Diakonia - People change the world
Diakonia's policy advisor Petter Lydén at COP19, in a conversation with Yeb Sano from the Philippines.

Climate change: COP19 negotiations in Warzaw

At the end of every year, the international climate change negotiators gather for two weeks. In 2013, the meeting (COP19) took place in Warsaw from 11 to 23 of November. "Development lost and damaged" is a sad phrase that summarizes the outcome of COP19. Diakonia participated in the meeting and is also part of the network Aprodev, which has compiled this summary and comments on the negotiations.


By the scheduled closure on Friday, 22nd, no decision on the burning issues of the conference had yet been taken. The ‘real’ negotiations on the main topics: finance, the elements of the future 2015 comprehensive Paris climate change agreement and an international mechanism on loss and damage began on Friday night and lasted until Saturday evening. Decisions on all of them could finally be adopted, but the content is just as disappointing as the process.

The outcome documents reflect above all the deep division lines between countries around the world and their failure to agree on adequate measures to slow down dangerous climate change.

The rich and the developed countries

Those countries who have been emitting dangerous greenhouse gases since the middle of the 18th century and thereby caused the majority of the problem just as new high-emitters such as oil-rich countries do not want to take ambitious mitigation measures in line with what is needed according to science.

Japan, Australia and Poland

Japan even announced it would dramatically revise its targets downwards – from 25 per cent reductions to more than 3 per cent growth in greenhouse gas emissions. The Australian government unveiled plans to repeal its carbon price and did everything to block the entire negotiations wherever it could. The Polish presidency was not very interested in an ambitious outcome either as it was defending the country's large coal industry, perceived as ‘national treasure’.

EU kept a low profile

The EU as a whole kept a low profile, giving up its leadership role of past years by not really offering much to help the process. Even though the EU is on schedule to reach almost 30 per cent reductions by 2020 without additional measures, the Community is not willing to go beyond its official goal of 20 per cent reductions.

Funds for mitigatation and adaptation

While annually 100 billion Euro are promised to developing countries to pay for mitigation and adaptation by the year 2020, the figures do not show progress towards this goal.

Developed countries did not even want to say how much they will scale-up and when. They tried to shift the focus from public finance to private finance, but failed to answer how private finance can support the poorest and most vulnerable people in adaptation measures or in addressing loss and damage.

The developing countries fought for mechanism on loss and damage

Rich countries in general did not want to provide the necessary funds to pay for comprehensive mitigation and adaptation action in developing countries. They fought against an international mechanism addressing the losses and damages caused by climate change, such as rising sea levels and extreme weather events, as they do not want to provide additional funds.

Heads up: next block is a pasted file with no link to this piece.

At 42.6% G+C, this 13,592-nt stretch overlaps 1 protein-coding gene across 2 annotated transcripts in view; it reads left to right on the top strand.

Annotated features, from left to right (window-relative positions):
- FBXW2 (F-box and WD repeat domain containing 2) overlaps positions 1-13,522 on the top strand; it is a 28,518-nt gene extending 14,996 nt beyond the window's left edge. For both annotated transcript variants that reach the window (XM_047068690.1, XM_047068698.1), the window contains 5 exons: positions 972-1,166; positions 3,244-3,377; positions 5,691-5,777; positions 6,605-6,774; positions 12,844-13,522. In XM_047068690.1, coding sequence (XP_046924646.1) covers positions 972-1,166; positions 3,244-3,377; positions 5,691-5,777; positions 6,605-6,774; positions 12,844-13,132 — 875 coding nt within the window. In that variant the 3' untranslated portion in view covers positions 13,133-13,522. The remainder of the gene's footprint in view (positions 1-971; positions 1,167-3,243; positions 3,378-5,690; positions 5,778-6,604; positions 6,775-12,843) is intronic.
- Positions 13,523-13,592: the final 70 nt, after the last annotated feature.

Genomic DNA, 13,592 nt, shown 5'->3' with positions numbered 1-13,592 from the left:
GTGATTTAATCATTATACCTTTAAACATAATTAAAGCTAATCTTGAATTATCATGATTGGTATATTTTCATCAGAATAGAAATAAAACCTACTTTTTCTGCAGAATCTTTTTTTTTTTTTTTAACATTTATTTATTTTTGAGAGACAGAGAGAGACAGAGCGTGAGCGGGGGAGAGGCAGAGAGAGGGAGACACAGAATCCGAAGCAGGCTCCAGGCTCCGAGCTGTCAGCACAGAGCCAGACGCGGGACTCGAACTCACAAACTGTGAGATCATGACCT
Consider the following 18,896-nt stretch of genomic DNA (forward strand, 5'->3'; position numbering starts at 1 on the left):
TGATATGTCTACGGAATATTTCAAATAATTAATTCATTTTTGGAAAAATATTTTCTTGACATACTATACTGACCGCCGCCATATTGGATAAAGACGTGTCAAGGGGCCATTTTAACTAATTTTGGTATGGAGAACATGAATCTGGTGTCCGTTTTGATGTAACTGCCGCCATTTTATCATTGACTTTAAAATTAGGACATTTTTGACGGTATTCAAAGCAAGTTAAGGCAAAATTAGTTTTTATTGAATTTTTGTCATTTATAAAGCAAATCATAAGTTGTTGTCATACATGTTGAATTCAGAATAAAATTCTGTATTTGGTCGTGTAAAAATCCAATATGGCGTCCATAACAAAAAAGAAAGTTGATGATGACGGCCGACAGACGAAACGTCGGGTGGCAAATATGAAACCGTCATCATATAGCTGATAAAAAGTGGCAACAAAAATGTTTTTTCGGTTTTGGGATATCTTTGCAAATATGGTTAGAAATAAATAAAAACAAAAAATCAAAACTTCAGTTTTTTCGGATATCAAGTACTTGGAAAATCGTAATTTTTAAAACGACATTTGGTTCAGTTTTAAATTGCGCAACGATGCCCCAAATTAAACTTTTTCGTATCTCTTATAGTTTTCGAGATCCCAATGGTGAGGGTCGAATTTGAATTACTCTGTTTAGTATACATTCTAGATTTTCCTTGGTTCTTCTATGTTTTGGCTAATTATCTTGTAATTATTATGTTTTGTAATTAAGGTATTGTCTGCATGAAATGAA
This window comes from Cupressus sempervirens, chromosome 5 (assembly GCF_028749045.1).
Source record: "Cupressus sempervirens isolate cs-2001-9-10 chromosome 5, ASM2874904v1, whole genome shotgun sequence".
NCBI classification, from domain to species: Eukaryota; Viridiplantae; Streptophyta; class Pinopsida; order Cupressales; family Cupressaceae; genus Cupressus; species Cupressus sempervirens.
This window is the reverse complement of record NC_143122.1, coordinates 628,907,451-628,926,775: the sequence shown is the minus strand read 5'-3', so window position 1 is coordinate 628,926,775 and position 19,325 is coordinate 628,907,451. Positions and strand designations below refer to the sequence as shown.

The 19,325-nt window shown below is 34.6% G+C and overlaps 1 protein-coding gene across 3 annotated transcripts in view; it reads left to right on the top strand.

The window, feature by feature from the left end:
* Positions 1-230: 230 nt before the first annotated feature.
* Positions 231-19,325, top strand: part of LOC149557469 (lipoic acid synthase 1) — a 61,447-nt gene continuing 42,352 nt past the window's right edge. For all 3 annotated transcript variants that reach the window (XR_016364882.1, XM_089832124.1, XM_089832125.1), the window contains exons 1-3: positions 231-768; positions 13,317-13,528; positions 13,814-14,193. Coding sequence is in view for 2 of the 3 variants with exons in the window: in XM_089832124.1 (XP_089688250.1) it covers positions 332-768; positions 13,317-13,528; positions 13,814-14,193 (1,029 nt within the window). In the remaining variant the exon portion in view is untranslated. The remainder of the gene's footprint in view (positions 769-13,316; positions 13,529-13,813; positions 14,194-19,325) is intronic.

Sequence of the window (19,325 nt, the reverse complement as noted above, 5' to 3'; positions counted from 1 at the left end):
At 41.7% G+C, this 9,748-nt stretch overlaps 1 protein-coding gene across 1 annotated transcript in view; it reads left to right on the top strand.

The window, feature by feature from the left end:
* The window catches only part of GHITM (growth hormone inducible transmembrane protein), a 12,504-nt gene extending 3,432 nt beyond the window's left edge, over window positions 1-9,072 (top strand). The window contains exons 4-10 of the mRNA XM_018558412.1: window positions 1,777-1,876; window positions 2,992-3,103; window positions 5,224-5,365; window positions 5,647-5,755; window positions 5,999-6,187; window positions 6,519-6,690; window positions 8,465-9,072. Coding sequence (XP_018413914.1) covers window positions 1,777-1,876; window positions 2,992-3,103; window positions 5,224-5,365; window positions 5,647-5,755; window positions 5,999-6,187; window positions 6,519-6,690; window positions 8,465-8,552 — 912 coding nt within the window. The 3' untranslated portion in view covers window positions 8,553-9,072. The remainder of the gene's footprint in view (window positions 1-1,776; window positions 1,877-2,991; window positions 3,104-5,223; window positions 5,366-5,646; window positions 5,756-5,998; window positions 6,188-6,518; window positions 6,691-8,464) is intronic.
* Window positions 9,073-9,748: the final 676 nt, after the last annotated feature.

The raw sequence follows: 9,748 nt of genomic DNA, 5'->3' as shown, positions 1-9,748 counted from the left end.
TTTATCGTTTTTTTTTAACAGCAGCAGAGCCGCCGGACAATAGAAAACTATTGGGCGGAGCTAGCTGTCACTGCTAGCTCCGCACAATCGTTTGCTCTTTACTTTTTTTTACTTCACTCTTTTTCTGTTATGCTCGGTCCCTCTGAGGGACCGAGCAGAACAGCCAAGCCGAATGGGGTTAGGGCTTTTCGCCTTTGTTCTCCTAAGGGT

Developing countries stood firmly together in their fight for the establishment of an international mechanism on loss and damage. They finally obtained the mechanism, but it is weak and does not provide for additional financing. The urgently needed scaling-up of climate finance did not come forward at this conference dubbed ‘finance summit’.

The Adaptation Fund

The completely empty Adaptation Fund was replenished to 100 million USD and individual countries announced further new pledges, but these were small compared to the needs established.

No agreement om egity framework for GHG reduction

An equity framework to guide national greenhouse gas (GHG) reduction commitments could not be agreed upon, just as a revision of the individual country’s reduction commitments. Big developing countries with rising emissions such as China and India blocked these proposals. They fended of demands of ‘traditional’ emitters to take over more responsibility in line with their increased wealth and emissions.

NGOs including APRODEV as part of the global ACT Alliance family supported  developing country partners wherever we could and lobbied the EU and its member states. On loss and damage for instance, the EU did not support the creation of an international mechanism before the conference, but finally played a constructive role in forging a compromise as asked by us.

2014 - an outlook

In the first half of 2014, the EU is scheduled to adopt its objectives for climate and energy policies with the horizon 2030.  The 2030 package needs to include ambitious targets for greenhouse gas reductions (at least 55 per cent), renewable energy (at least 45 per cent) and energy efficiency (at least 40 per cent).

The signal of three strong EU targets in conjunction with enhanced additional international climate funds are vital to drive the climate change negotiations in Lima in December 2014 on the road towards a comprehensive new global climate agreement in Paris in 2015.